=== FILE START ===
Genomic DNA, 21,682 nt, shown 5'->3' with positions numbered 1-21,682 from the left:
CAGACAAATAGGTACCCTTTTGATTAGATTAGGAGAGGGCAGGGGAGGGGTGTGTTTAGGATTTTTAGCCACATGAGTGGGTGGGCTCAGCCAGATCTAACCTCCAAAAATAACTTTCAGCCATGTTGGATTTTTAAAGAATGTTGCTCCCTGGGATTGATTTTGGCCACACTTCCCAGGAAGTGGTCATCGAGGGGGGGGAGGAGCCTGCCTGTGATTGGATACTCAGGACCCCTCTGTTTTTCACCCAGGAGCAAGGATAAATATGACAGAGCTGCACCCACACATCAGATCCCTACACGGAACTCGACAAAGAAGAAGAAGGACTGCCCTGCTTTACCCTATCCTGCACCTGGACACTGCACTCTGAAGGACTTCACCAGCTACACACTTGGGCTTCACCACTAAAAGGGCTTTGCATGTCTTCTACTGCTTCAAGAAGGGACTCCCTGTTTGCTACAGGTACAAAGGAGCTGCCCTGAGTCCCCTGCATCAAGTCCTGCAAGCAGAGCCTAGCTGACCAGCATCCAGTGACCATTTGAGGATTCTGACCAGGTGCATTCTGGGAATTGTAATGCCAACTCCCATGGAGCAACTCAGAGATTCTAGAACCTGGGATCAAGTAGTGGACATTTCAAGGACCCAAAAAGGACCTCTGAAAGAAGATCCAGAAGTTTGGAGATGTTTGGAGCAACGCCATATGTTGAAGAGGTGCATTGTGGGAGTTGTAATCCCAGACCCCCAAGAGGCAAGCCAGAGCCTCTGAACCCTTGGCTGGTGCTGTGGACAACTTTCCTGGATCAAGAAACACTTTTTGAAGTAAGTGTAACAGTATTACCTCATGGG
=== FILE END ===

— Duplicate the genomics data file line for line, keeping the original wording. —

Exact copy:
Genomic DNA, 21,682 nt, shown 5'->3' with positions numbered 1-21,682 from the left:
CAGACAAATAGGTACCCTTTTGATTAGATTAGGAGAGGGCAGGGGAGGGGTGTGTTTAGGATTTTTAGCCACATGAGTGGGTGGGCTCAGCCAGATCTAACCTCCAAAAATAACTTTCAGCCATGTTGGATTTTTAAAGAATGTTGCTCCCTGGGATTGATTTTGGCCACACTTCCCAGGAAGTGGTCATCGAGGGGGGGGAGGAGCCTGCCTGTGATTGGATACTCAGGACCCCTCTGTTTTTCACCCAGGAGCAAGGATAAATATGACAGAGCTGCACCCACACATCAGATCCCTACACGGAACTCGACAAAGAAGAAGAAGGACTGCCCTGCTTTACCCTATCCTGCACCTGGACACTGCACTCTGAAGGACTTCACCAGCTACACACTTGGGCTTCACCACTAAAAGGGCTTTGCATGTCTTCTACTGCTTCAAGAAGGGACTCCCTGTTTGCTACAGGTACAAAGGAGCTGCCCTGAGTCCCCTGCATCAAGTCCTGCAAGCAGAGCCTAGCTGACCAGCATCCAGTGACCATTTGAGGATTCTGACCAGGTGCATTCTGGGAATTGTAATGCCAACTCCCATGGAGCAACTCAGAGATTCTAGAACCTGGGATCAAGTAGTGGACATTTCAAGGACCCAAAAAGGACCTCTGAAAGAAGATCCAGAAGTTTGGAGATGTTTGGAGCAACGCCATATGTTGAAGAGGTGCATTGTGGGAGTTGTAATCCCAGACCCCCAAGAGGCAAGCCAGAGCCTCTGAACCCTTGGCTGGTGCTGTGGACAACTTTCCTGGATCAAGAAACACTTTTTGAAGTAAGTGTAACAGTATTACCTCATGGG